(Who I am Means Nothing to this World)

Besides You who knows the state of my heart, My Lord?

Under your eyes, I suffered through hell.

How do I tell you the cruelties done to me?


Who will listen to my story?

There is no one with whom I can share my grief or my secrets.

What was false, became the truth,

But I didn’t say a word,

This solitude … this grief …

That is what defines my life.

Who I am means nothing to this world.


Sometimes, I wander in the lonely mornings.

Sometimes, I look out into the barren night.


Sometimes I awaken with teary eyes.

Sometimes I think on the past moments.

But there is a moment of hope,

The belief that I have in My Lord.

I’ve never complained of my sufferings,

I’ve never cried out loud in pain.

Who I am means nothing to this world.


What can I tell you?

What will I get out of it?

I should just earn the fruits of my patience [by staying quiet].


I should be able to cloak some of my memories.

I should get something for the pain I have suffered through.

I should make a place for pain in my heart,

I will get the one who was mine.

I hope my world always remains filled with happiness,

And what I believe becomes reality.

Who I am means nothing to this world.

(repeat x5)


21 thoughts on “Meri Zaat Zarra-E-Benishan – Pakistani Drama

  1. Pingback: Qaid e Tanhai « Darkice782

  2. this was a beautiful play..samyia mumtaz and faisal qureshi acted their roles beautifuly….wel done samyia,,well done faisal..

  3. Good review. But you are wrong about the Drama promoting that a woman raised in a foreign country cannot be a good wife.

    Saba, the protagonist, herself is raised in a foreign country. She is a free-thinking woman, but values traditions.

    Arfeen’s failed marriage was shown to highlight the concept of “karma” (what goes around, comes around). In the beginning, we are shown how judmental he is about women’s “character”. He says that a woman who is not “chaste” is not worthy of respect. Even his friend taunts him about it.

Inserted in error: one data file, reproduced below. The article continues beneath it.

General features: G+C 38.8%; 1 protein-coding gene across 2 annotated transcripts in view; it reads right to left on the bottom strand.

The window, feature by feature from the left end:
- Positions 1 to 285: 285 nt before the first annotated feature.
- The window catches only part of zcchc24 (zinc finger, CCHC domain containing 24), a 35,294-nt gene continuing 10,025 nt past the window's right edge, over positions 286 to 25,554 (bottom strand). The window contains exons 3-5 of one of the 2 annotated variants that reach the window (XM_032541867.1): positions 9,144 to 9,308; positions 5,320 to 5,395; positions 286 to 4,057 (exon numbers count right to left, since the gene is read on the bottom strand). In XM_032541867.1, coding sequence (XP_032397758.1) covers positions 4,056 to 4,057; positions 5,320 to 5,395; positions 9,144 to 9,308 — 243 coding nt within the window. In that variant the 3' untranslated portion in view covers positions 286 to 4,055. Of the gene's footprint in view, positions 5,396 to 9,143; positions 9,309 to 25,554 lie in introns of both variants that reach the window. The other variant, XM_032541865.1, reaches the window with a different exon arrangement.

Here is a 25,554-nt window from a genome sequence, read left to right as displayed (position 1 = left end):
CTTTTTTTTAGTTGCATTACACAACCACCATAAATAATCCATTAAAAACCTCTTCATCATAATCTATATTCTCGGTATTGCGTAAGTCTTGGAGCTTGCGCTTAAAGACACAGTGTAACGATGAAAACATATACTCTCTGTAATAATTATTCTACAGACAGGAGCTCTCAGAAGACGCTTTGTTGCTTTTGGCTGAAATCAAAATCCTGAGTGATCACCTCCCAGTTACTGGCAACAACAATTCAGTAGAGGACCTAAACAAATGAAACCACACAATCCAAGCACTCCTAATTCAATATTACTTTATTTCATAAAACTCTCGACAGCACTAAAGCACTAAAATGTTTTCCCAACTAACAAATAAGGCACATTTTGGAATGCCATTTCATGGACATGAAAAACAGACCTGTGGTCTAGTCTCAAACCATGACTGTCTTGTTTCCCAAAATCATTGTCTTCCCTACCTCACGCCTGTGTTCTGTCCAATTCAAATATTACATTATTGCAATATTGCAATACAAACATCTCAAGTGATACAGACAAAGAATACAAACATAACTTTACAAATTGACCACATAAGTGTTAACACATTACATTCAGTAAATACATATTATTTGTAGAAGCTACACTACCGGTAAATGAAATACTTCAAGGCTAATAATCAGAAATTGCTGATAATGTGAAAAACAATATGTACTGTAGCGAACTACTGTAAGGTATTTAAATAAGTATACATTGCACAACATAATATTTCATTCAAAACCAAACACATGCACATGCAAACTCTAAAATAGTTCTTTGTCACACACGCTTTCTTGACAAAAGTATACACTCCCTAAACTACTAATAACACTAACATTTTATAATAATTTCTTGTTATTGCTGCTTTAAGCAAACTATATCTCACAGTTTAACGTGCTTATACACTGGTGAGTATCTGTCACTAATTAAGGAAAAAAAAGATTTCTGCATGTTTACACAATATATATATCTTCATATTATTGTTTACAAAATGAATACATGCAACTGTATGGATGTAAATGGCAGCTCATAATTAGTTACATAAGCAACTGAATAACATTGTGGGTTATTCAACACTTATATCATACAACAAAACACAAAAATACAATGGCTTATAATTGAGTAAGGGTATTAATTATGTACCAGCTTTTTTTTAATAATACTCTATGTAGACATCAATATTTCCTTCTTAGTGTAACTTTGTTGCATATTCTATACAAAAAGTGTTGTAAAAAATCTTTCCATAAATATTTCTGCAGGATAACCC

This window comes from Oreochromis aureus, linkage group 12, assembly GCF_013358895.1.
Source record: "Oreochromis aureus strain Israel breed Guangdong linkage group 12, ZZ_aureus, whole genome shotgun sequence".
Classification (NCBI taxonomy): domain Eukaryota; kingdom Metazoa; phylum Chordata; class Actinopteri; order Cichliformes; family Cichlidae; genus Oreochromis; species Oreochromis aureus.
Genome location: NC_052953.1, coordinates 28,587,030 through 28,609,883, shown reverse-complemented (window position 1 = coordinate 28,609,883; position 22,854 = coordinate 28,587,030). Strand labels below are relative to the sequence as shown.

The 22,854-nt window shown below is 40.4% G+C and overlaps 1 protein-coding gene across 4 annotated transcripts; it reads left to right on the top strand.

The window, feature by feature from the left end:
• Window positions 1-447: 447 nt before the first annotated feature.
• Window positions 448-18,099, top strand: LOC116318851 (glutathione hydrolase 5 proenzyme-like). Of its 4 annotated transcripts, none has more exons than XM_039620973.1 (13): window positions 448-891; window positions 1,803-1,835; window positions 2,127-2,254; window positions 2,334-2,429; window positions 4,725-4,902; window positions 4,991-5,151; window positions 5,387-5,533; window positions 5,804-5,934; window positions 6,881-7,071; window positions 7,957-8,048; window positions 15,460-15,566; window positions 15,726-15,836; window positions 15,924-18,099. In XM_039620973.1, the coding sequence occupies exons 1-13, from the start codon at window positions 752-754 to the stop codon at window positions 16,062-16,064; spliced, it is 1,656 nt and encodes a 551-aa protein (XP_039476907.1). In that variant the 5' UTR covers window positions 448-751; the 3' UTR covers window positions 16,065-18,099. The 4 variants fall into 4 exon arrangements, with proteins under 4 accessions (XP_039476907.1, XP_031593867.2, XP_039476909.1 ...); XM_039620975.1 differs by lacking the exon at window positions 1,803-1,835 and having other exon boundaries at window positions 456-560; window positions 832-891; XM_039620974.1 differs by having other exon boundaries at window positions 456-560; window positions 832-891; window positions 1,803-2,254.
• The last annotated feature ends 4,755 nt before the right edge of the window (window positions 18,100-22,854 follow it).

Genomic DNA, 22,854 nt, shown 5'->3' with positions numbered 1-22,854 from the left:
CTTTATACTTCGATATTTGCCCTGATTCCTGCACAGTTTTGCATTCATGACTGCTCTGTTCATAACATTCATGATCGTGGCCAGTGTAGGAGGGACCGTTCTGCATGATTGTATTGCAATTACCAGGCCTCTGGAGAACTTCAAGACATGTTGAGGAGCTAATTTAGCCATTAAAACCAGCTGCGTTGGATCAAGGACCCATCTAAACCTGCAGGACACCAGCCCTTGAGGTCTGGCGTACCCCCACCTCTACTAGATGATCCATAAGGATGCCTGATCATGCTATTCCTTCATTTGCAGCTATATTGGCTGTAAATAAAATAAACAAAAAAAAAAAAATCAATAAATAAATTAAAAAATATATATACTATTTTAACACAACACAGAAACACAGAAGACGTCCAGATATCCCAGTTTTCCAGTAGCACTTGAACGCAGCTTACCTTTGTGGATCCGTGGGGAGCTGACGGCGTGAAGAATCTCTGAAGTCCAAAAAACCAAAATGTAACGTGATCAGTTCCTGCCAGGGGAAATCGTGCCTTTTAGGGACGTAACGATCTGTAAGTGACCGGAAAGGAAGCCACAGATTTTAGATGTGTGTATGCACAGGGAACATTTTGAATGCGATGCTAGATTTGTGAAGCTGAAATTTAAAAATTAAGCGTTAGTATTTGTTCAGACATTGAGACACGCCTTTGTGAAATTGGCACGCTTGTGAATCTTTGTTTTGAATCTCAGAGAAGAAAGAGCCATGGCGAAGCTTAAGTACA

He goes on to divorce Saba for her “loose” character.

    After he destroys her life, he is not able to have peace either and ends up having a troubled marriage.

    True, his wife is raised in a foreign country. But her behavior with Arfeen has nothing to do with that. It has to do with her arrogance. Also, the story is set in the 80s when men were more conservative.

    The drama ends on a good note when Arfeen’s son says: “A woman should also be forgiven, Dad.”

    If the show promoted that a woman raised in a foreign land does not value traditions, then the protagonist would have been a Pakistani born girl who would not have gone against her elders by abandoning the “burqa” and attending university.

    • Thanks for the reply.

      I do agree that Arfeen’s troubled marriage was a result of him being punished for what he has done in the past, but I don’t believe I’m wrong about what I’ve said in my post. I would agree more on the drama not promoting that women raised in foreign climes are not good wives/mothers, etc. if his second wife hadn’t been one of those women, raised on foreign soil. His sisters were the perfect wives and mothers, and one of them even quietly suffered through a bad marriage for the sake of preserving her marriage.

      Why is it that the only “bad” wife in the drama turned out to be one raised in a foreign clime? The times might have played a bit into Arfeen’s attitude, but even now I would say it is unacceptable for the mother of a newborn to go out and party and not take care of her own child. She didn’t want to be a mother or carry the responsibilities entailed in being a wife. I’d be more patient with this trope and give the writer the benefit of the doubt, if I hadn’t seen this happen so often in dramas. I’d be more patient if the writer wasn’t doing this again in another one of her dramas (Qaid-e-Tanhai). There is a limit on how many times I can see “bad wife” and “raised in a foreign land” come together and excuse is it as “that one was arrogant”, the next one “wasn’t loved”, etc.